For the uninitiated, the world of websites can seem completely alien and quite daunting. There are numerous terms and acronyms to get to grips with. This guide should hopefully boost your understanding.
To get started on creating a website, you actually need two things: web hosting and a domain name. Companies like names.co.uk offer a wide range of options for website owners.
There are currently in excess of 1.8 billion websites available worldwide.
So What Exactly Is Web Hosting?
Web hosting is basically the storing of key website files. These files, together with a domain name, enable a website to be accessed by billions of people around the world.
It is possible to host your own website on your own machine, but doing so is extremely complex. Subsequently, most business owners will use a web hosting provider. These companies have access to more resources, equipment and expertise.
Most hosting providers will offer several different types of hosting – the main ones are:
– Shared hosting: this is where a single server hosts multiple clients’ websites. This is good option for small businesses, as it keeps costs down.
– Dedicated server hosting: this option (usually the most expensive) gives one client exclusive access to one physical server. This is usually reserved for very big projects or for websites expecting large numbers of visitors.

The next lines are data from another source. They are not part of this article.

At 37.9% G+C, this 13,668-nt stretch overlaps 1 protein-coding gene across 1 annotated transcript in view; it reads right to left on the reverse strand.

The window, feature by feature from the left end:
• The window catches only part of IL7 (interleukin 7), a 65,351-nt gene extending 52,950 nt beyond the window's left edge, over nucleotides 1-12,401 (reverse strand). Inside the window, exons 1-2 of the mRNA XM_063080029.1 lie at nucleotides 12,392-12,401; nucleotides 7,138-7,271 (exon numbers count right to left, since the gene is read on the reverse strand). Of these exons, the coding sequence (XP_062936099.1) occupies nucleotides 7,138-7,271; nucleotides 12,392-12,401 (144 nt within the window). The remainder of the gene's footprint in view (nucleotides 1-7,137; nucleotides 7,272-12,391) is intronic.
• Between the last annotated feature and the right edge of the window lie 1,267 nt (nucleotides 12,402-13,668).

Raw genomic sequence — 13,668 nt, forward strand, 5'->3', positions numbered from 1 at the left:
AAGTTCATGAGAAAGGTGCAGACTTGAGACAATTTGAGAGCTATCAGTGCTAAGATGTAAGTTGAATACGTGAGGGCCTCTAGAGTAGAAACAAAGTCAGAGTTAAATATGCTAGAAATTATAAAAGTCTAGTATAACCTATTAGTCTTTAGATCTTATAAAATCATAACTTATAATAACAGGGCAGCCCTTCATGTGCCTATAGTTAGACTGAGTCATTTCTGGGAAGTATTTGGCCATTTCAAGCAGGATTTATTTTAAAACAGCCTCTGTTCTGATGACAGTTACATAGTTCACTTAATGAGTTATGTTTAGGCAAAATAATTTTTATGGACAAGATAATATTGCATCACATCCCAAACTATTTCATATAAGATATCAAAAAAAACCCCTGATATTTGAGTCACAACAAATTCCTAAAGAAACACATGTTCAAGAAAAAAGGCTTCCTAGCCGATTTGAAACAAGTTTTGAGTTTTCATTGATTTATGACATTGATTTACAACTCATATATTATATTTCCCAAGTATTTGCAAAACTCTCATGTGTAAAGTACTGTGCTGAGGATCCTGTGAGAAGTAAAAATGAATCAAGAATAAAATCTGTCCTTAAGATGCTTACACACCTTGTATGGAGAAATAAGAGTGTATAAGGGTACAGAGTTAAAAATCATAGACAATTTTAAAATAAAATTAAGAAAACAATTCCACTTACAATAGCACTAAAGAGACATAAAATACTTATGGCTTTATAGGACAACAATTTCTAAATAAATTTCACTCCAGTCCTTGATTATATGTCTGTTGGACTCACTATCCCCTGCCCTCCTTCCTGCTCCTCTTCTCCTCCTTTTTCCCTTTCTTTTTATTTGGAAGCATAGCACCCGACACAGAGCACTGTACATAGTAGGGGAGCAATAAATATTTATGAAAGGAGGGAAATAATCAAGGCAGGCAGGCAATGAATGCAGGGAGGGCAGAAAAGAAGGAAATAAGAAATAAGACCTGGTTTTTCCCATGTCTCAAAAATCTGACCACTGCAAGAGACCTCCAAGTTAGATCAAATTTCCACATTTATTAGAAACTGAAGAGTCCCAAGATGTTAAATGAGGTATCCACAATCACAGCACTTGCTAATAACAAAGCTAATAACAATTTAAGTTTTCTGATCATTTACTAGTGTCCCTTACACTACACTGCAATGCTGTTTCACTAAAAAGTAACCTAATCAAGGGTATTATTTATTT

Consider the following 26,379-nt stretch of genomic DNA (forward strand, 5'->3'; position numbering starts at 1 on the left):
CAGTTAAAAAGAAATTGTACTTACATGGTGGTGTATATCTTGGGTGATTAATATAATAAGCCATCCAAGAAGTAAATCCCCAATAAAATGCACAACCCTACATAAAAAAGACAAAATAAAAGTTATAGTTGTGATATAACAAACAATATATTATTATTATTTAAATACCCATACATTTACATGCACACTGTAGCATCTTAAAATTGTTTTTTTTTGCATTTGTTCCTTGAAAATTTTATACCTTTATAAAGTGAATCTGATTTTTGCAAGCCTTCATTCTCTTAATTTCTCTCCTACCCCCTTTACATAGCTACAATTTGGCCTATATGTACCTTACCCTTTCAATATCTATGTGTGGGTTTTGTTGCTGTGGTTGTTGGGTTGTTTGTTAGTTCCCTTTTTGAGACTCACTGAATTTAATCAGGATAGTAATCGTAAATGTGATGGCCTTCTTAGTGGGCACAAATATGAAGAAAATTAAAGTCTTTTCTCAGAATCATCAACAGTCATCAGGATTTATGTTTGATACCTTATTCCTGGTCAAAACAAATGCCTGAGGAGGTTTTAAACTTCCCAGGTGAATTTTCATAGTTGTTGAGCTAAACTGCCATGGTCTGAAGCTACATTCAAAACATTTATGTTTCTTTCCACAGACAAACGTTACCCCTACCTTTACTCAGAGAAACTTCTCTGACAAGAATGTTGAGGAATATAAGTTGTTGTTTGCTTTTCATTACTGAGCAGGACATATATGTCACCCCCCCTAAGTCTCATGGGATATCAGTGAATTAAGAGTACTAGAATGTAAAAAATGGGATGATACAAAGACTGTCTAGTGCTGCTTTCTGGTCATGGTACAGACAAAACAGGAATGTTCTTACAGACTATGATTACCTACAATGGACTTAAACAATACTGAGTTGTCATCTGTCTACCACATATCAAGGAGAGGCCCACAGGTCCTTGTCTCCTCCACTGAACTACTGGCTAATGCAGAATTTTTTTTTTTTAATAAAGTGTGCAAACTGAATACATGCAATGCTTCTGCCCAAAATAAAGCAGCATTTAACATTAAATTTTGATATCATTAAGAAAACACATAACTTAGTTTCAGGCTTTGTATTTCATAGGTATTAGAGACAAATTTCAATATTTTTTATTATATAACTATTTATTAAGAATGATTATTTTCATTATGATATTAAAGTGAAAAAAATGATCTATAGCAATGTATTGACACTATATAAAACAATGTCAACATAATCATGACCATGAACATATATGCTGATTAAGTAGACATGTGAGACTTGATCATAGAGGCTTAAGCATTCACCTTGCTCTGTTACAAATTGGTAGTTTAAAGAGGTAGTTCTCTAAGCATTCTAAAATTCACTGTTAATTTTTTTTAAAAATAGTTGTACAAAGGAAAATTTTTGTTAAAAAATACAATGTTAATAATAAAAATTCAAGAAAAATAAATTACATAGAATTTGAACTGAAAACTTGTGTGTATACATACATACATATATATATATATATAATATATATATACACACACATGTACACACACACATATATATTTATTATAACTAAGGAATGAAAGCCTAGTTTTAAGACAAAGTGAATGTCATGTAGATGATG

– VPS hosting: this is where clients are given a dedicated virtual section of a physical server. Each mini-server has a designated proportion of resources.
What Exactly Is a Domain Name?
Every website has an Internet Protocol (IP) address. This is made up of a series of numbers.
A domain name is used as substitute for this string of numbers and is much easier to remember. This is very important, because users have to type this into the address bar of their browser in order to access the site.
Other Key Terms
Servers: These are powerful computers which host websites and are online almost permanently. They are often stored in dedicated server rooms or even specialist data centres.
Data Centres: These are dedicated buildings where multiple servers are stored. The servers in these buildings will all have superfast internet connections and significant bandwidth capacity.
Bandwidth: This is the maximum amount of data that can be transmitted over an internet connection in a specified period of time.
CMS: A Content Management Systems (CMS) is a piece of software that is used to build and manage a website. Popular examples include WordPress and Joomla.
URL: This stands for Uniform Resource Locator and is the technical name for a link to a specific site or webpage – e.g. https://www.bbc.co.uk/sport.
DNS: The Domain Name System (DNS) is like the phone system of the internet. It matches domain names of websites to the IP addresses of the server that they are located on.
SSL certificates: Secure Sockets Layer (SSL) certificates encrypt website traffic so that any data shared is secure and protected.